$$ \begin{array}{*{20}c} {\gamma^{2} \left( k \right) = \frac{{C_{\text{C}} \left( k \right)C_{\text{c}}^{*} \left( k \right)}}{{E_{\Delta g} \left( k \right)E_{\text{t}} \left( k \right)}},} \\ \end{array} $$
(7)

where \( E_{\Delta g} \left( k \right) \) is a power spectrum of the FGA. The coherence can range from 0 to 1, and a high coherence indicates that most of the FGA is caused by bathymetry. Kalnins and Watts (2009) suggested that wavenumbers with coherence greater than a threshold value of 0.4 are suitable for admittance analysis, and we adopted that threshold for our admittance analysis.

Bathymetric and gravity data

Research cruise KR14-07 of R/V Kairei was carried out in summer 2014 to investigate the origin of the ORS and its relationship with Shatsky Rise (Sano 2014). Bathymetric data were collected using the vessel’s SeaBeam 3012 multibeam echo sounder (Fig. 1b). Because the survey covered only a small fraction of the study area, we filled the gaps using gridded bathymetric data with a 1′ × 1′ grid spacing made by Sager et al. (1999) using the spline-under-tension gridding algorithm of Smith and Wessel (1990), shown in Fig. 1c.

Because the coverage of shipboard gravity data by cruise KR14-07 and previous research cruises was insufficient for admittance analysis, we used the satellite-derived FGA gridded data of Sandwell et al. (2014), with a grid spacing of 1′ × 1′ (Fig. 2). The sediment thickness was obtained from the gridded data of sediment thickness of Straume et al. (2019).

Fig. 2
figure2

Free-air gravity anomaly map of the study area (location in Fig. 1c). The data are from Sandwell et al. (2014); contour interval is 5 mGal

Results

The seamounts of the ORS, distributed within the area defined by latitude 36° 30′ N and 39° N and longitude 164° E and 168° E, are ~ 1000–2000 m high and ~ 10–20 km in diameter (Fig. 1c). An elongated ridge, parallel to Hawaiian magnetic lineations, is situated between 36° 40′ N and 37° 20′ N and 165° E and 166° E and is 126 km long, 67 km wide, and 1800 m high (Fig. 1b). Four seamounts on top of this ridge have diameters of 16–18 km and elevations of ~ 800–1400 m above the ridge.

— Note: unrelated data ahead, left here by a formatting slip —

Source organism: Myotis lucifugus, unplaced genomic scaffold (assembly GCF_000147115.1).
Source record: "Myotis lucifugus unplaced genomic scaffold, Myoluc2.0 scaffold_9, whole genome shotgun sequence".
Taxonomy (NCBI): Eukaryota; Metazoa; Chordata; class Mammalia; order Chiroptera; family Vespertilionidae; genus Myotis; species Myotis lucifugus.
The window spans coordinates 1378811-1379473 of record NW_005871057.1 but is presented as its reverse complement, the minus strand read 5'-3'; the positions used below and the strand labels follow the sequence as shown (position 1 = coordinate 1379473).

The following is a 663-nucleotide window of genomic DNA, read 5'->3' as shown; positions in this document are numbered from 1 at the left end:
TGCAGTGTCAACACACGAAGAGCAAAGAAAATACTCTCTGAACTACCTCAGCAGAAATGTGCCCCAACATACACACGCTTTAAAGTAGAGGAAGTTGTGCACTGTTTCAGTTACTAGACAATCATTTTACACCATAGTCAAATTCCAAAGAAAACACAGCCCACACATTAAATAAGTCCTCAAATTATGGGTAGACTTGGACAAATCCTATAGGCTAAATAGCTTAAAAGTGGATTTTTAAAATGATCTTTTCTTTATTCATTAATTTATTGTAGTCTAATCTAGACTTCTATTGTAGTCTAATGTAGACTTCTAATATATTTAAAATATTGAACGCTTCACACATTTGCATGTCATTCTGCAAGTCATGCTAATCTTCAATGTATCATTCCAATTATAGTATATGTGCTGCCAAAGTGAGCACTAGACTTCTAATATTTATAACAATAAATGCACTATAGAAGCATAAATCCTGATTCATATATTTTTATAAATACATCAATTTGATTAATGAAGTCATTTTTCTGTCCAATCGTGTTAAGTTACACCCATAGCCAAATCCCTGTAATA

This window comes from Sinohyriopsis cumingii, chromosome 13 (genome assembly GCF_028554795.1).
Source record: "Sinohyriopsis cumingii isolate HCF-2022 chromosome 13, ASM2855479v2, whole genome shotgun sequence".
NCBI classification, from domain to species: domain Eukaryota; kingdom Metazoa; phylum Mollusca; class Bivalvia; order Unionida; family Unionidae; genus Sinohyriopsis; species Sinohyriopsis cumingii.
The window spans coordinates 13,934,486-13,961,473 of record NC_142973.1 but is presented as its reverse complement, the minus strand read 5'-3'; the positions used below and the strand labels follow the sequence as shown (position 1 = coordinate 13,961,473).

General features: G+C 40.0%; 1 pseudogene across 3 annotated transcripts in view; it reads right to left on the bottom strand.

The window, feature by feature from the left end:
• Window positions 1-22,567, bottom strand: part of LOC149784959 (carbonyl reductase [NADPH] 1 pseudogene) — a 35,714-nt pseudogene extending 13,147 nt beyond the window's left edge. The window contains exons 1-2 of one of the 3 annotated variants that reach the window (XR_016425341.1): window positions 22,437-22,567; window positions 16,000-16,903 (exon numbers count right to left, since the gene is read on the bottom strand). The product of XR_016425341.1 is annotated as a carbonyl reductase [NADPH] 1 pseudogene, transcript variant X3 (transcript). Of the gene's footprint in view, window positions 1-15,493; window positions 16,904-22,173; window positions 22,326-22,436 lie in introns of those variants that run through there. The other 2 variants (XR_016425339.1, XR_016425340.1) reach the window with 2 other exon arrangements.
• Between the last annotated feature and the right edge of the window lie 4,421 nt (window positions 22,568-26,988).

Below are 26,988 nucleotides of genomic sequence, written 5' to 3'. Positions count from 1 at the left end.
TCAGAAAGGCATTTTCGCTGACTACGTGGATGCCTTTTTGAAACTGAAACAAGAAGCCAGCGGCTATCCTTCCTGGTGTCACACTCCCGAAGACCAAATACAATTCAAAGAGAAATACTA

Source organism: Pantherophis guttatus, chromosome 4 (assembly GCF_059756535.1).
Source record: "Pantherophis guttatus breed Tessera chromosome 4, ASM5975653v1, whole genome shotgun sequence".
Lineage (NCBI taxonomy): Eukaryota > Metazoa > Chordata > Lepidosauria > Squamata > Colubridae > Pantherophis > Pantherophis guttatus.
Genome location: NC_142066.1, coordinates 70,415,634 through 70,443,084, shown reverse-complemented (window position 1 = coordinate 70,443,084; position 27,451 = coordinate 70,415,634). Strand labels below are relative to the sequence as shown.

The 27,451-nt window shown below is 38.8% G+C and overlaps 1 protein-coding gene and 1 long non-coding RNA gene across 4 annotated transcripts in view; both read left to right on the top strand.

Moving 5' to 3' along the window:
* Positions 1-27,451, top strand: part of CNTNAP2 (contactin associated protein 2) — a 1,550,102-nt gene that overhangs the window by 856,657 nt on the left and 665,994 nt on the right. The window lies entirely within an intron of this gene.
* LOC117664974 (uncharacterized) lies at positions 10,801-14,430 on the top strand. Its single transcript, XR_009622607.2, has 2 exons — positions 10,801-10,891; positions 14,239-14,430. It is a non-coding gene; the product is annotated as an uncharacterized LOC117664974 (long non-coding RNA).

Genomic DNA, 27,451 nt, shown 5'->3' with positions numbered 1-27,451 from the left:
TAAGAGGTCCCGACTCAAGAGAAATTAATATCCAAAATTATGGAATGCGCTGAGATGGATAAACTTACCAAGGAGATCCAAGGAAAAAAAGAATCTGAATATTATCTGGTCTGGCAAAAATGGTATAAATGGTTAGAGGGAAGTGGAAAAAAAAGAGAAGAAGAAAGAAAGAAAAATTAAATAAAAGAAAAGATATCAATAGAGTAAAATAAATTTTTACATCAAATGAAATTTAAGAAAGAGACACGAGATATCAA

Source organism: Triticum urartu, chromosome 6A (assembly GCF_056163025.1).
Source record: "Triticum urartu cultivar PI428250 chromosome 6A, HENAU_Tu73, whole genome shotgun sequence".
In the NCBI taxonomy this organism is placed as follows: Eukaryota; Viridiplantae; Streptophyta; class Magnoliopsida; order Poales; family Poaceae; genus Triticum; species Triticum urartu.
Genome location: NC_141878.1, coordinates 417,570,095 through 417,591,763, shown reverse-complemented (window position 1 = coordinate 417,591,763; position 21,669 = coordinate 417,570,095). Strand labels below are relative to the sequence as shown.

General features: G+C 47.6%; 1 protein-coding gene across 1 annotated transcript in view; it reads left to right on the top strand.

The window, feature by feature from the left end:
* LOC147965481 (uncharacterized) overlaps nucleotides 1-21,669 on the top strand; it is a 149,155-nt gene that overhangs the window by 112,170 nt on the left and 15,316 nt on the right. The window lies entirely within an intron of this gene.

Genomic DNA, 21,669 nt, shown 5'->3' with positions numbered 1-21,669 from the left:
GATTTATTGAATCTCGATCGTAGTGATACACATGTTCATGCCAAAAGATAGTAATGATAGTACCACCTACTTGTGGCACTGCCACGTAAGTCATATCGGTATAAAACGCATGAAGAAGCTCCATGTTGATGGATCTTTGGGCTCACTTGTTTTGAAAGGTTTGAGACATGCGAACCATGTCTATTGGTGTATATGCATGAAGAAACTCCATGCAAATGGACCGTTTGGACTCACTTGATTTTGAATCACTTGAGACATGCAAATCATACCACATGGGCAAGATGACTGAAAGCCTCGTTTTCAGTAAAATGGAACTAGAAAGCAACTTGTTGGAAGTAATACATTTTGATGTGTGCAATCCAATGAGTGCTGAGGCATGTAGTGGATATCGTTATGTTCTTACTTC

The FGA is positive over the seamounts of ORS, ~ 30 mGal, and negative over the abyssal plain around the seamounts, less than –20 mGal (Fig. 2). The wavelengths of these gravity features are ~ 20–30 km.

The optimum reference crustal thickness determined from our MBA analysis is 8.5 ± 0.1 km; at this thickness the RMS difference between the result of Ohira et al. (2017; see Fig. 3c) and the best-fit crustal thickness reaches a minimum of 0.26 km (Fig. 3a). The crustal thickness variations along the survey line of Ohira et al. (2017) is shown with the best-fit crustal thickness in Fig. 3b, and the crustal thickness variations in the area of the survey line based on the 8.5 km reference thickness is shown in Fig. 3c. The crust beneath the ORS study area is everywhere thicker than 7 km, reaching 14 km at 37° 25′ N, 166° 50′ E, and it has a mean thickness of 10.1 ± 1.7 km (Fig. 3d). We used this value in Eq. 4 to calculate the theoretical admittances. The mean water depth d and crustal density \( \rho_{\text{c}} \) used in this calculation were derived from the slope of a plot of log10 admittance vs wavenumber and its intersection at k = 0 (Fig. 4a; Watts 2001). The best-fit straight line for an admittance of 0.08 < k < 0.4 km−1 gave estimates of d = 5838 m and \( \rho_{\text{c}} \) = 2811 kg m−3.

Fig. 3
figure3